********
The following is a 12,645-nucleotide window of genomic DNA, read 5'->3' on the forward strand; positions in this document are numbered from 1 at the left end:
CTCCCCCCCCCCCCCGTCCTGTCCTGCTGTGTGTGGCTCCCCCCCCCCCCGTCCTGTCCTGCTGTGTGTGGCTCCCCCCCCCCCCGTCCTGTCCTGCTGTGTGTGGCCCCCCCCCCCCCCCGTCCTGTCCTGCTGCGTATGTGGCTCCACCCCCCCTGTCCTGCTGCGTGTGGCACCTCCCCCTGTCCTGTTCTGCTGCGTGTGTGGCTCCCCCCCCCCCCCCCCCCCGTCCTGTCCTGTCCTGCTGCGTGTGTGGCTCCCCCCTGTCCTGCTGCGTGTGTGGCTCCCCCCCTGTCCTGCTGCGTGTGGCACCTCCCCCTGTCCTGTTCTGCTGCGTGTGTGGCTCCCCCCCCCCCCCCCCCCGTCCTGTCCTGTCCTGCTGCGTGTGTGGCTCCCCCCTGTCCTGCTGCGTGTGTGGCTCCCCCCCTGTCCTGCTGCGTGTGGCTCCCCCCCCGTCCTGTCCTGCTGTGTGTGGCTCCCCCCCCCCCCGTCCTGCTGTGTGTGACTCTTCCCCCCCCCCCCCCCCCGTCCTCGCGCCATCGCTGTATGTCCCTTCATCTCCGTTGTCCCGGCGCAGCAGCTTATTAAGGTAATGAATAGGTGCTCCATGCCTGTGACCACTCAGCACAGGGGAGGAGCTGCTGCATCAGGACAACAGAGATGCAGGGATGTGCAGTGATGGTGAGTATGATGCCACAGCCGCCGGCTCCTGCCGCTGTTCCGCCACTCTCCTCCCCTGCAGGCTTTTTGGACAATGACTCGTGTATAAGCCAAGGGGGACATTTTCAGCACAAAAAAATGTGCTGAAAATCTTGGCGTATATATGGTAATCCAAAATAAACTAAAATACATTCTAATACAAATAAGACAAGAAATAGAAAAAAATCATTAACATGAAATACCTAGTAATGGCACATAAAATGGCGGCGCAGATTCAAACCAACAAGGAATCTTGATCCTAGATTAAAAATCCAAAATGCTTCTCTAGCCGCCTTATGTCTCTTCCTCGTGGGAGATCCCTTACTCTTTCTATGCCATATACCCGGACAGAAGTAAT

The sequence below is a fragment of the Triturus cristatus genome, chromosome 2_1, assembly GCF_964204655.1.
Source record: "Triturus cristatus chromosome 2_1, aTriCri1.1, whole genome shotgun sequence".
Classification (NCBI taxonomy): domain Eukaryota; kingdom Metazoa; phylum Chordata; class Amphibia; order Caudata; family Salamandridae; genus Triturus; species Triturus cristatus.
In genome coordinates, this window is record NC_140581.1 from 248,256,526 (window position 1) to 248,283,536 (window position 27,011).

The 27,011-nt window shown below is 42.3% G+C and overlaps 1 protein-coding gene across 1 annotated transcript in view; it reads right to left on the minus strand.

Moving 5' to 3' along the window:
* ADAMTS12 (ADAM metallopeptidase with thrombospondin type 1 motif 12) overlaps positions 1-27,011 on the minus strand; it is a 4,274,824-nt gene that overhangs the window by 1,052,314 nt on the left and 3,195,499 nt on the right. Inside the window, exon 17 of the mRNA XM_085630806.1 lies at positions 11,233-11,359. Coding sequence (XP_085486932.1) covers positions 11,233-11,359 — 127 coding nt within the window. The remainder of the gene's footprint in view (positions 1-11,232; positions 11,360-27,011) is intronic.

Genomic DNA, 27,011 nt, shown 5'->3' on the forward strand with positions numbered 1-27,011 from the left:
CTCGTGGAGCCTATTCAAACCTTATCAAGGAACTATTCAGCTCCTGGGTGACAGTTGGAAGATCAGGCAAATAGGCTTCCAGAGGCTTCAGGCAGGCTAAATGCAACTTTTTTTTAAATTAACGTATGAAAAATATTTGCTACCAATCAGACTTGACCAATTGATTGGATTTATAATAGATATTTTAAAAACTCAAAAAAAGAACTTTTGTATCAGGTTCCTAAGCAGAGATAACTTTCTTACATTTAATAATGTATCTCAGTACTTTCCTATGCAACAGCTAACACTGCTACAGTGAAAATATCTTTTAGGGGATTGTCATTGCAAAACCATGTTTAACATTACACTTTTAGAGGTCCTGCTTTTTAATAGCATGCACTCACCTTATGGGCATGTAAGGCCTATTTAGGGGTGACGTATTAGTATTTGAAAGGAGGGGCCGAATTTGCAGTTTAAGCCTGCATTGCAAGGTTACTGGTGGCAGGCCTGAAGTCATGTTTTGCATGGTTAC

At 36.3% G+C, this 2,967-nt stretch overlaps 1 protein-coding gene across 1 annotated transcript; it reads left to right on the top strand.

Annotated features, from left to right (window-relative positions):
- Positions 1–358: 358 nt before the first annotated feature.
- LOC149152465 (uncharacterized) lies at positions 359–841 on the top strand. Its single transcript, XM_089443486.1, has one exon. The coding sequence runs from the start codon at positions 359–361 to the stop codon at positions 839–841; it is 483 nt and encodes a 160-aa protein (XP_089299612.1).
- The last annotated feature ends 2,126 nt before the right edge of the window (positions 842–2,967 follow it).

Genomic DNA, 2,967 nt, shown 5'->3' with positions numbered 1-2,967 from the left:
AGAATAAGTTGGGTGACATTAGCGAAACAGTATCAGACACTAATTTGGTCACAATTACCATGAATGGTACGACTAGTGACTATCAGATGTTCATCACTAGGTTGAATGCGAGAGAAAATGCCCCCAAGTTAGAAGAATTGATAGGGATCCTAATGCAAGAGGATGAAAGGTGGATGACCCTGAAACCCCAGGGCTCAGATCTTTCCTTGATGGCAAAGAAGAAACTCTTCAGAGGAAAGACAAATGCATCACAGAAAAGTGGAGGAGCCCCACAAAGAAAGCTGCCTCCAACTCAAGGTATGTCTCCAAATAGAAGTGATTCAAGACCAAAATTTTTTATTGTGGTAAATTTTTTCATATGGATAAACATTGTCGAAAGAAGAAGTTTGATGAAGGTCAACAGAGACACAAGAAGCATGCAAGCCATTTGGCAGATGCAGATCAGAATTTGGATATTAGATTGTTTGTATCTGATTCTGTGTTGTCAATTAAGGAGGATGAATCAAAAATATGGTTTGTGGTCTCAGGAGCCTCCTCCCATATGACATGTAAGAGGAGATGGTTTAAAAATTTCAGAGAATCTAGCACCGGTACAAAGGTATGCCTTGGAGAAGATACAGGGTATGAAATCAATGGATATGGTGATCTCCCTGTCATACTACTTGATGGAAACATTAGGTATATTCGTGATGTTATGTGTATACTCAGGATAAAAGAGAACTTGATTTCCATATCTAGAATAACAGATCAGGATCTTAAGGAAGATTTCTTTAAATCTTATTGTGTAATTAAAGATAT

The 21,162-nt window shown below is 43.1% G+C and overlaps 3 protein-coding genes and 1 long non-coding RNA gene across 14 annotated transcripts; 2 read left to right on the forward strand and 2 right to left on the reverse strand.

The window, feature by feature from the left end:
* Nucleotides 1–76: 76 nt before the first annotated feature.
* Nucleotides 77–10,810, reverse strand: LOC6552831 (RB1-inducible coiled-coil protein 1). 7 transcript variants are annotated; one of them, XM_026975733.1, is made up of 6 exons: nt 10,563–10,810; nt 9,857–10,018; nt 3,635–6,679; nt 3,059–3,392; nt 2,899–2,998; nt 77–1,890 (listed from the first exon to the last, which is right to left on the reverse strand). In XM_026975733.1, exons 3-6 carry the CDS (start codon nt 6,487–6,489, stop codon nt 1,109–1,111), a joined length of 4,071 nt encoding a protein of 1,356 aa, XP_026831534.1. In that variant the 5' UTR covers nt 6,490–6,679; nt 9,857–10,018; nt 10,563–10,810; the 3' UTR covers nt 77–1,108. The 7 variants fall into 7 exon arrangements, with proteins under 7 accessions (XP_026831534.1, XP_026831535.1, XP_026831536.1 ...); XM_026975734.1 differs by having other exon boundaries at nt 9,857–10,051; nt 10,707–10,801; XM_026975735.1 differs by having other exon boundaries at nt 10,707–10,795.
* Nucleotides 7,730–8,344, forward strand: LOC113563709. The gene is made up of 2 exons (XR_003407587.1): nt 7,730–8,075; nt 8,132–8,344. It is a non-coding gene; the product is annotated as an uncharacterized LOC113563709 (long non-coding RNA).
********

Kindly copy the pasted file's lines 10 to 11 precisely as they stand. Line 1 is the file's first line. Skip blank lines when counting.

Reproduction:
Genomic DNA, 27,011 nt, shown 5'->3' on the forward strand with positions numbered 1-27,011 from the left:
CTCGTGGAGCCTATTCAAACCTTATCAAGGAACTATTCAGCTCCTGGGTGACAGTTGGAAGATCAGGCAAATAGGCTTCCAGAGGCTTCAGGCAGGCTAAATGCAACTTTTTTTTAAATTAACGTATGAAAAATATTTGCTACCAATCAGACTTGACCAATTGATTGGATTTATAATAGATATTTTAAAAACTCAAAAAAAGAACTTTTGTATCAGGTTCCTAAGCAGAGATAACTTTCTTACATTTAATAATGTATCTCAGTACTTTCCTATGCAACAGCTAACACTGCTACAGTGAAAATATCTTTTAGGGGATTGTCATTGCAAAACCATGTTTAACATTACACTTTTAGAGGTCCTGCTTTTTAATAGCATGCACTCACCTTATGGGCATGTAAGGCCTATTTAGGGGTGACGTATTAGTATTTGAAAGGAGGGGCCGAATTTGCAGTTTAAGCCTGCATTGCAAGGTTACTGGTGGCAGGCCTGAAGTCATGTTTTGCATGGTTAC